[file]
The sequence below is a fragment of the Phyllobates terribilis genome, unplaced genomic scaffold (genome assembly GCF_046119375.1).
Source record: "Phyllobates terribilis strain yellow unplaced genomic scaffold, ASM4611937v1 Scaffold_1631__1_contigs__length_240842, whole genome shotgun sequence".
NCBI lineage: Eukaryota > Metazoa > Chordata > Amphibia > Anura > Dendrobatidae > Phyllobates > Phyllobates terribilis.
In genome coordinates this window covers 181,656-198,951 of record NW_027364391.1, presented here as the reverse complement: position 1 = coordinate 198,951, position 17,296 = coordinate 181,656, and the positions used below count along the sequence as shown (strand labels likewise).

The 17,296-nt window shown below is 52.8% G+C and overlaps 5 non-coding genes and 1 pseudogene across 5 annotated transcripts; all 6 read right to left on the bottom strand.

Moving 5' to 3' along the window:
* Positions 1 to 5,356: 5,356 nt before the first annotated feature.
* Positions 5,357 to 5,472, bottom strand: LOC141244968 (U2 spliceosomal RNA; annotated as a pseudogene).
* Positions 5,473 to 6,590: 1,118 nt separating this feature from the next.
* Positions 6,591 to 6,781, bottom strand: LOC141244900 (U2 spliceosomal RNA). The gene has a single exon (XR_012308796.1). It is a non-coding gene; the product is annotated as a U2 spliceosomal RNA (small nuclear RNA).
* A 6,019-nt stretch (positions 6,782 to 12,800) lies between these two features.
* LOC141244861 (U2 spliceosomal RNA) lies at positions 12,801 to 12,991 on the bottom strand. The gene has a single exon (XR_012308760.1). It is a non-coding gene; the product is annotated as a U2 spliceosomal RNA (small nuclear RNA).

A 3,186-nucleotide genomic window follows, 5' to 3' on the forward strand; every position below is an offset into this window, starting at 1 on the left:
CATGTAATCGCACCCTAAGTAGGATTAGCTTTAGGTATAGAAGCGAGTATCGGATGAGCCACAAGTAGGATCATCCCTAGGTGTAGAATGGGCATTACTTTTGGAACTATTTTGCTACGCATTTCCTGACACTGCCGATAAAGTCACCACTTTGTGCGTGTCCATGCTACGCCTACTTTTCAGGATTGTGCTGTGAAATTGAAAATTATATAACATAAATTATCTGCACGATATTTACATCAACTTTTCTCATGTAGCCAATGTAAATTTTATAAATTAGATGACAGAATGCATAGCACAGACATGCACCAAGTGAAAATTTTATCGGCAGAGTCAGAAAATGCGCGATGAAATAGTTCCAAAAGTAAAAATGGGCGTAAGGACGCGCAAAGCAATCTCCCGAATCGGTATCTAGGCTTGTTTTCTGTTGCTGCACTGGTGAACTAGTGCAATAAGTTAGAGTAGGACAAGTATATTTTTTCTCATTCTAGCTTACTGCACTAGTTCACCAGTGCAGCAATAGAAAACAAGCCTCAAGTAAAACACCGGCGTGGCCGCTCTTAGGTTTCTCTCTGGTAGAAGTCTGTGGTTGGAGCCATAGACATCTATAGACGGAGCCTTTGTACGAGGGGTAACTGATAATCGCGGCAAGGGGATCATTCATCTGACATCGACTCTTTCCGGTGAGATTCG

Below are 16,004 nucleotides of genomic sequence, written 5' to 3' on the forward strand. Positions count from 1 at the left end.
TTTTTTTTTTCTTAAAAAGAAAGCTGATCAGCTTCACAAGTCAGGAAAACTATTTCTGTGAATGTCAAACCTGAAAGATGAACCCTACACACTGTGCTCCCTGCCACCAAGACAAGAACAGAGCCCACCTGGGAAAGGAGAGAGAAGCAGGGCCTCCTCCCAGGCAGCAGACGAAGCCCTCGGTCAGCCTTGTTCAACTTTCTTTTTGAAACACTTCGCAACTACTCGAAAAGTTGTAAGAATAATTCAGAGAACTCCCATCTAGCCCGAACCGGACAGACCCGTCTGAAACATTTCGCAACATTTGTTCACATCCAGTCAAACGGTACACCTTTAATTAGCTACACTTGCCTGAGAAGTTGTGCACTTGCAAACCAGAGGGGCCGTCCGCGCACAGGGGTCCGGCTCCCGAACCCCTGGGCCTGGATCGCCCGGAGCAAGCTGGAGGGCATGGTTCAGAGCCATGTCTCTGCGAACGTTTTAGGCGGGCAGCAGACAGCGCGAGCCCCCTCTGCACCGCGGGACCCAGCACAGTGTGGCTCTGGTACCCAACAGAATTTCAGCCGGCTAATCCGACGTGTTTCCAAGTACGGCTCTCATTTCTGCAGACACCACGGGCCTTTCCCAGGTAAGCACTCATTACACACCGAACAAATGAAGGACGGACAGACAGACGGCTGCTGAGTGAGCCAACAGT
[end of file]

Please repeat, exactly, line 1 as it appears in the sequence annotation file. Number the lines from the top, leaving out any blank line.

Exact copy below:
The sequence below is a fragment of the Phyllobates terribilis genome, unplaced genomic scaffold (genome assembly GCF_046119375.1).